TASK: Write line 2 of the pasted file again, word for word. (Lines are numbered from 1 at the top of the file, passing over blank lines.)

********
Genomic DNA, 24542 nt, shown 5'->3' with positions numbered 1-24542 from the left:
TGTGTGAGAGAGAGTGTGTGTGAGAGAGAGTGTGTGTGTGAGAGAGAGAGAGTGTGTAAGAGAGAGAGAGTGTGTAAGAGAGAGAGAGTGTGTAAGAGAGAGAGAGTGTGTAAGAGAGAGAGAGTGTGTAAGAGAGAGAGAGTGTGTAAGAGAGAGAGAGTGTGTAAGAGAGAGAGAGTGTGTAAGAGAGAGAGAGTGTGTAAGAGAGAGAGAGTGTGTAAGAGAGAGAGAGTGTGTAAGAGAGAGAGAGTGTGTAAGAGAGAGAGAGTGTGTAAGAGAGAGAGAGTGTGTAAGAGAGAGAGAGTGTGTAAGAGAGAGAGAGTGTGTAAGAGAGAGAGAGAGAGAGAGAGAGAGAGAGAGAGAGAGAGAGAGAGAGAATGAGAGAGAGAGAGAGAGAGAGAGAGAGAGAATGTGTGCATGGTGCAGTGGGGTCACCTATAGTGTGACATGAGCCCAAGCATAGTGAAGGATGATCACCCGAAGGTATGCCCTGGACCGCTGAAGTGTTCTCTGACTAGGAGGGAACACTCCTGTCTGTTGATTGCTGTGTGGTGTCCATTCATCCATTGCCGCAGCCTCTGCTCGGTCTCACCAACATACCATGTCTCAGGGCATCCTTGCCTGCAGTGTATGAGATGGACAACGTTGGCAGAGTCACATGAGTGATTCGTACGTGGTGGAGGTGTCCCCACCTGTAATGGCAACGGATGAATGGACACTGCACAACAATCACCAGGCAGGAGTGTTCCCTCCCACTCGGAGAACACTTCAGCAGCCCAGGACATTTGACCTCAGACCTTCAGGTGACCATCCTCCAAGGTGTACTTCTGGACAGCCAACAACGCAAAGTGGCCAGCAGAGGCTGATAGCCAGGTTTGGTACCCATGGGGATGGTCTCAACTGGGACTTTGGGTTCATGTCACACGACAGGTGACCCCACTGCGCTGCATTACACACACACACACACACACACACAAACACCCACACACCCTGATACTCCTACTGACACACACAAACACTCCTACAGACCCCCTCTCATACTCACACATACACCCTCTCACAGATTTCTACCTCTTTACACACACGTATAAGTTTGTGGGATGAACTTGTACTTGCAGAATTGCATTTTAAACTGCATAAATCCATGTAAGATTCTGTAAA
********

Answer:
TGTGTGAGAGAGAGTGTGTGTGAGAGAGAGTGTGTGTGTGAGAGAGAGAGAGTGTGTAAGAGAGAGAGAGTGTGTAAGAGAGAGAGAGTGTGTAAGAGAGAGAGAGTGTGTAAGAGAGAGAGAGTGTGTAAGAGAGAGAGAGTGTGTAAGAGAGAGAGAGTGTGTAAGAGAGAGAGAGTGTGTAAGAGAGAGAGAGTGTGTAAGAGAGAGAGAGTGTGTAAGAGAGAGAGAGTGTGTAAGAGAGAGAGAGTGTGTAAGAGAGAGAGAGTGTGTAAGAGAGAGAGAGTGTGTAAGAGAGAGAGAGTGTGTAAGAGAGAGAGAGTGTGTAAGAGAGAGAGAGAGAGAGAGAGAGAGAGAGAGAGAGAGAGAGAGAGAGAATGAGAGAGAGAGAGAGAGAGAGAGAGAGAGAATGTGTGCATGGTGCAGTGGGGTCACCTATAGTGTGACATGAGCCCAAGCATAGTGAAGGATGATCACCCGAAGGTATGCCCTGGACCGCTGAAGTGTTCTCTGACTAGGAGGGAACACTCCTGTCTGTTGATTGCTGTGTGGTGTCCATTCATCCATTGCCGCAGCCTCTGCTCGGTCTCACCAACATACCATGTCTCAGGGCATCCTTGCCTGCAGTGTATGAGATGGACAACGTTGGCAGAGTCACATGAGTGATTCGTACGTGGTGGAGGTGTCCCCACCTGTAATGGCAACGGATGAATGGACACTGCACAACAATCACCAGGCAGGAGTGTTCCCTCCCACTCGGAGAACACTTCAGCAGCCCAGGACATTTGACCTCAGACCTTCAGGTGACCATCCTCCAAGGTGTACTTCTGGACAGCCAACAACGCAAAGTGGCCAGCAGAGGCTGATAGCCAGGTTTGGTACCCATGGGGATGGTCTCAACTGGGACTTTGGGTTCATGTCACACGACAGGTGACCCCACTGCGCTGCATTACACACACACACACACACACACACAAACACCCACACACCCTGATACTCCTACTGACACACACAAACACTCCTACAGACCCCCTCTCATACTCACACATACACCCTCTCACAGATTTCTACCTCTTTACACACACGTATAAGTTTGTGGGATGAACTTGTACTTGCAGAATTGCATTTTAAACTGCATAAATCCATGTAAGATTCTGTAAA